HB24 was introduced by Rep. Mark Neuman. The bill adds the following qualification to AS 11.81.335(b) (in bold below):
“(b) A person may not use deadly force under this section if the person knows that, with complete personal safety and with complete safety as to others being defended, the person can avoid the necessity of using deadly force by leaving the area of the encounter, except there is no duty to leave the area if the person is
(1) on premises
(A) that the person owns or leases;
(B) where the person resides, temporarily or permanently; or
(C) as a guest or express or implied agent of the owner, lessor, or
(2) a peace officer acting within the scope and authority of the officer’s
employment or a person assisting a peace officer under AS 11.81.380;
(3) in a building where the person works in the ordinary course of the person’s
(4) protecting a child or a member of the person’s household;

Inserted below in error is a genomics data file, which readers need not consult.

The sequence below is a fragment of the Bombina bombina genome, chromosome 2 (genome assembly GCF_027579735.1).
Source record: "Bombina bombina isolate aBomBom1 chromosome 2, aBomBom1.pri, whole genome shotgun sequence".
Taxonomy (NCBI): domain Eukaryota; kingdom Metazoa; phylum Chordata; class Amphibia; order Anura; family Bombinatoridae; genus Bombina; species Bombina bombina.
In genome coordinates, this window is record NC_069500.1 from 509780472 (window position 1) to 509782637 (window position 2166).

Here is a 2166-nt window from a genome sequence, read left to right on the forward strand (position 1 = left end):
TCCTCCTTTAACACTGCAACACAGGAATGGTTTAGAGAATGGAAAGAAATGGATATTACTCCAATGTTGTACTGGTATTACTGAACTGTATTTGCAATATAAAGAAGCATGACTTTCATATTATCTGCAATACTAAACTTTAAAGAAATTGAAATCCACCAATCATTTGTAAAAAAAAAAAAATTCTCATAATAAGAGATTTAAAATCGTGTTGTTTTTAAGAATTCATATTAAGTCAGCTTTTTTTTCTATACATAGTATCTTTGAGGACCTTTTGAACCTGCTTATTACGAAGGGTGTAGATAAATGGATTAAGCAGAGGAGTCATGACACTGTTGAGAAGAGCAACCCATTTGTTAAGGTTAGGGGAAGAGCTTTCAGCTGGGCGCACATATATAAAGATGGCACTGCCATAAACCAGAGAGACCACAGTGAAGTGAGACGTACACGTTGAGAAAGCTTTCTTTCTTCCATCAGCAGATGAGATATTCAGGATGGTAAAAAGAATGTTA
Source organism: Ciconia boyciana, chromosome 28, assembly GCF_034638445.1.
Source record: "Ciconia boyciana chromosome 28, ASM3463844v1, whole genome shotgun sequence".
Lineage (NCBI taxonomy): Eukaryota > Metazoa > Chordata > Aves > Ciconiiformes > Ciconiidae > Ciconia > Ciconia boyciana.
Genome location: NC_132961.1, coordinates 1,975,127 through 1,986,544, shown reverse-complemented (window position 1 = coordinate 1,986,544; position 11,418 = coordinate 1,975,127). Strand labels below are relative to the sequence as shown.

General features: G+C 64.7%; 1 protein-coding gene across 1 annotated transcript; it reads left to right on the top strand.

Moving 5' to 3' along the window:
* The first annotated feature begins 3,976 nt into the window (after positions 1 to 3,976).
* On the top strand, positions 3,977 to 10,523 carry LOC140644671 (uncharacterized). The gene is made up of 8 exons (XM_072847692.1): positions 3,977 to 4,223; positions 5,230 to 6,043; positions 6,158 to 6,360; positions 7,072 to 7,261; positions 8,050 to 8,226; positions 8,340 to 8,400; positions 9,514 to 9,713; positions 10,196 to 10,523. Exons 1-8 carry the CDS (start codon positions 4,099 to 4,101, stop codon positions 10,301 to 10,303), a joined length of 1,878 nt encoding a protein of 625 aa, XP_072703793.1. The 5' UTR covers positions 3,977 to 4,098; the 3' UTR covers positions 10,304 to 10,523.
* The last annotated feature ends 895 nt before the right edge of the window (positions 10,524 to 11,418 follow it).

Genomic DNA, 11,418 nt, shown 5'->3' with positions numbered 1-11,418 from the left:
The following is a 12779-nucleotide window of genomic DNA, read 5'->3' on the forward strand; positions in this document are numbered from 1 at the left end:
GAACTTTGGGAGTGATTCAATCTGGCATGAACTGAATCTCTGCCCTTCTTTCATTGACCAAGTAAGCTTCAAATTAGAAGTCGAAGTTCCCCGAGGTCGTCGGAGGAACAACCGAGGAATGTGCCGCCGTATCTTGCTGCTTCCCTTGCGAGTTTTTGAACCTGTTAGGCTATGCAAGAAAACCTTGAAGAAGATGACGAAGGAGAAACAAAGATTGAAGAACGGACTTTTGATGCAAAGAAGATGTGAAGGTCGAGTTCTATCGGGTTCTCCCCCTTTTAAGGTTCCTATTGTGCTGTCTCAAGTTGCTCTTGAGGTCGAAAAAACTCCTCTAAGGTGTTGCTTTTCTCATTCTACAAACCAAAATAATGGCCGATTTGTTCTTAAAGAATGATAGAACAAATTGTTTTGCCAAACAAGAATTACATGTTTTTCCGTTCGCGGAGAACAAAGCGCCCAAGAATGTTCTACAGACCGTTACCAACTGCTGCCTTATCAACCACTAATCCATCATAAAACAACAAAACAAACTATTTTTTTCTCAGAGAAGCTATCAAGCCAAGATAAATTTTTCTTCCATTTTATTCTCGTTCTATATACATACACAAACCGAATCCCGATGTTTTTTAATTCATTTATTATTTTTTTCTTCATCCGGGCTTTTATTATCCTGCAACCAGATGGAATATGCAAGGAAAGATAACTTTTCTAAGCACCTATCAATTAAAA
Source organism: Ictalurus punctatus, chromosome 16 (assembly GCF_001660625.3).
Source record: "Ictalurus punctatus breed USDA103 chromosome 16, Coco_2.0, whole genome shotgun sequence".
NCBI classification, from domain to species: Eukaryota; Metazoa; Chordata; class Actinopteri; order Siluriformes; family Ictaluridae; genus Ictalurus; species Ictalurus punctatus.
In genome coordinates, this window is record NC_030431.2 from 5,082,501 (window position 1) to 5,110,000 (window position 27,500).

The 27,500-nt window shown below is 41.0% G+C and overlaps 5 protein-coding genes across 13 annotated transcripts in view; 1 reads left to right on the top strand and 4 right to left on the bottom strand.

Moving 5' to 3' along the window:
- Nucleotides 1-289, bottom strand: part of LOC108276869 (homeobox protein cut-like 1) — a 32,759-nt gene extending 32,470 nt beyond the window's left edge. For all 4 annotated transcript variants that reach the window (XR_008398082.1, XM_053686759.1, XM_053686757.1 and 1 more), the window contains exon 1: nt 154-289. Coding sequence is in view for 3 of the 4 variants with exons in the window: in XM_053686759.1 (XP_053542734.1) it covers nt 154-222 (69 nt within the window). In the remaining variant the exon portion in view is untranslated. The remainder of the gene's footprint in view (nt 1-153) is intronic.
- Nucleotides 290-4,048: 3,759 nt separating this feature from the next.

(5) or in any place where a person has a right to be.
HB24 expands the right to self-defense with a firearm to any place where a person has the right to be. There is no longer a ‘duty’, a liberal mechanism that requires the law abiding to be victims, to retreat in the face of a threat to one’s life or the life of another.
All law abiding citizens who carry a firearm in Alaska for self-defense need to know the law regarding the use of deadly force. A concealed carry course is strongly recommended to provide the legal foundation for use of deadly force in a self-defense situation. One does not have go through with the permit, unless one desires to do so in order to carry out of state.
HB55 introduced by Rep. Bob Lynn allows carry on campus by teachers, janitors, or other permanent emloyee staff provided they complete a firearms training course acceptable to the Commissioner, Department of Public Safety (DPS).
A potential problem with this bill is the latitude given the Commissioner DPS. If the administration were to change with a DPS Commissioner who did not agree with the new statute, the bar could be set so high on firearms training that a Delta Force commando would not be able to meet the training requirements. The bill should have defined the training with respect to a concealed carry permit, or other standards under Alaska Statutes. It appears that this bill will probably undergo more modifications as it goes through the committee review process.
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